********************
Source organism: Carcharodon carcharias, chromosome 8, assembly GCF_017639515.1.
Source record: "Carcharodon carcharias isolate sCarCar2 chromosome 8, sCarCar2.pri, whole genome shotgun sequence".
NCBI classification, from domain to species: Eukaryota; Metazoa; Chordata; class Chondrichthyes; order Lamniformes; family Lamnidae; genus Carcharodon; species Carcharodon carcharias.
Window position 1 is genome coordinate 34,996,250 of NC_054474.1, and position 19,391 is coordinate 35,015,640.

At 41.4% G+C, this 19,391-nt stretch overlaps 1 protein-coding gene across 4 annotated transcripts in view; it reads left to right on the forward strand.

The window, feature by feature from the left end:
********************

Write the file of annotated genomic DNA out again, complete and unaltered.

Source organism: Carcharodon carcharias, chromosome 8, assembly GCF_017639515.1.
Source record: "Carcharodon carcharias isolate sCarCar2 chromosome 8, sCarCar2.pri, whole genome shotgun sequence".
NCBI classification, from domain to species: Eukaryota; Metazoa; Chordata; class Chondrichthyes; order Lamniformes; family Lamnidae; genus Carcharodon; species Carcharodon carcharias.
Window position 1 is genome coordinate 34,996,250 of NC_054474.1, and position 19,391 is coordinate 35,015,640.

At 41.4% G+C, this 19,391-nt stretch overlaps 1 protein-coding gene across 4 annotated transcripts in view; it reads left to right on the forward strand.

The window, feature by feature from the left end: